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Clague Playhouse’s ‘The Language Archive’ is at a loss for words

Perhaps it is just me. You find yourself at a Sunday matinee at a local community theater. It is an unknown work that you have been looking forward to seeing because of its unique title and the scant information on the web. The cast is made up of local actors whom you have enjoyed in other productions over the years. During the nearly two hour show you find yourself drawn into the intriguing plot that seems destined to end up with a “feel good” happy ending. You find yourself falling in love with the various quirky characters who inhabit this world of make believe.

Alas, the playwright has other ideas as the presentation suddenly fizzles at the finale and you are left wondering if your two hour investment of time was worth it as the show leaves you in a depressed stage of mind. These were my thoughts at the conclusion of Julia Cho’s “The Language Archive” now on stage at Clague Playhouse.

George (Doug Sutherland) is a linguistic expert who has spent his career as head of The Language Archive. He is married to Mary (Maggie Rhodes) who spends her days at home perfecting her bread making skills. She also leaves cryptic notes for her husband as bookmarks and tea bag labels. George has an assistant, Emma (Nicole Coury) who has been secretly in love with her boss ever since she joined the Archive.

Enter Alta (Anne McEvoy) and Resten (Richard Worswick), an elderly couple who are the sole surviving speakers of an ancient language, “Elloway”. They have been flown in from their country in order to share their knowledge of this nearly extinct language so that George and Emma can record and save it for posterity.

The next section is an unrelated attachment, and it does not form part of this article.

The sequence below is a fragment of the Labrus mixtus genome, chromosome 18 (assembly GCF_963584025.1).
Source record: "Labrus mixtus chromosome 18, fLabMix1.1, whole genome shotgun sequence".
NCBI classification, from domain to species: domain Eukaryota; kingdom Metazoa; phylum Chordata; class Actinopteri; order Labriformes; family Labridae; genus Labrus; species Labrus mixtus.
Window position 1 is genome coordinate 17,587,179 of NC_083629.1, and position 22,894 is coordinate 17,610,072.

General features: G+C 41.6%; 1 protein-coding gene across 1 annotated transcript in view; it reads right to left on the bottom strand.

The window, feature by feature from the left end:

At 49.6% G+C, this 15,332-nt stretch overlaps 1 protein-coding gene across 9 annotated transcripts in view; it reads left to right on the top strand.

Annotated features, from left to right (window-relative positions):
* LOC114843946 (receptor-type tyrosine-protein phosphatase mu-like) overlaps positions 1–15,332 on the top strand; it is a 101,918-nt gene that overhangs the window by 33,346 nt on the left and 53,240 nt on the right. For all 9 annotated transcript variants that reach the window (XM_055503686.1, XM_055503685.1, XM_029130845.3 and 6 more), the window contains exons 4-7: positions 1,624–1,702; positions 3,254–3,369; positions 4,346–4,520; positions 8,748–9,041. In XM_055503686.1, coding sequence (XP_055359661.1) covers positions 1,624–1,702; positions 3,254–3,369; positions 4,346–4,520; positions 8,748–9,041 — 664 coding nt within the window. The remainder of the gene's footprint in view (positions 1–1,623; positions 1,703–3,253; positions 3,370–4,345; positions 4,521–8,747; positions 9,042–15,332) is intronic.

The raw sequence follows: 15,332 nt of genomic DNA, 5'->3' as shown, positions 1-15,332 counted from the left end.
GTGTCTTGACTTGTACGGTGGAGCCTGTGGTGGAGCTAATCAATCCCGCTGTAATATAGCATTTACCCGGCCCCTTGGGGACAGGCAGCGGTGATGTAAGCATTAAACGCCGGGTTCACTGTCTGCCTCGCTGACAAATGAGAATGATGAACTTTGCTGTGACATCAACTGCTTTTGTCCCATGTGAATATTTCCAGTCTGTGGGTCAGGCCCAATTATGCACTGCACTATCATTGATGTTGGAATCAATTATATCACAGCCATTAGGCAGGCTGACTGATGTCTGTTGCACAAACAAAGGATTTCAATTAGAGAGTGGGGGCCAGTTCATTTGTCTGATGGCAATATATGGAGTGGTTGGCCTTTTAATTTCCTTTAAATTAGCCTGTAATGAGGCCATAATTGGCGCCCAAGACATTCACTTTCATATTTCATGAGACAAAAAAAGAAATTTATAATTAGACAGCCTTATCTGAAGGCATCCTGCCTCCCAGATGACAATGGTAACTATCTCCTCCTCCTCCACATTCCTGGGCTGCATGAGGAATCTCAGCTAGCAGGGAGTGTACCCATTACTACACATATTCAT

It soon becomes evident that the octogenarian couple are in a constant state of bickering. They fight in profane laced English because “that is the language of anger” and since they are always in a state of agitation they seldom use their native tongue to communicate. Most of their arguing stems from Alta’s cooking and Resten’s reluctance to eat what she has prepared.

As they argue, Resten suddenly has a medical crisis and ends up in the hospital in a coma. Alta is there by his side when George comes to visit. The woman is beside herself with grief at the thought of losing her husband. She laments about all of the wasted time arguing and that the bringing up the name of a former beau was just to make Resten jealous as she had only dated the other man in order to catch Resten during their courtship. Resten suddenly springs awake having heard her confession in one of the most delightful scenes of the play.

At the same time, Mary has decided that she has had enough. She finds that although George is a brilliant linguist, his skills in communicating affection are severely retarded. Mary has had enough and decides to leave her husband to strike out on her own. George is gobsmacked and thrown into a tailspin as he tries to sort out where he went wrong over a bottle of Scotch whiskey. Mary, meanwhile, meets a stranger at the train station who is a dissatisfied baker who has locked up his shop for the last time and taken his priceless dough “Starter” with him that has been in his family for generations. Mary begs the man to give her the starter and the keys to the shop which he does before setting off on a world journey.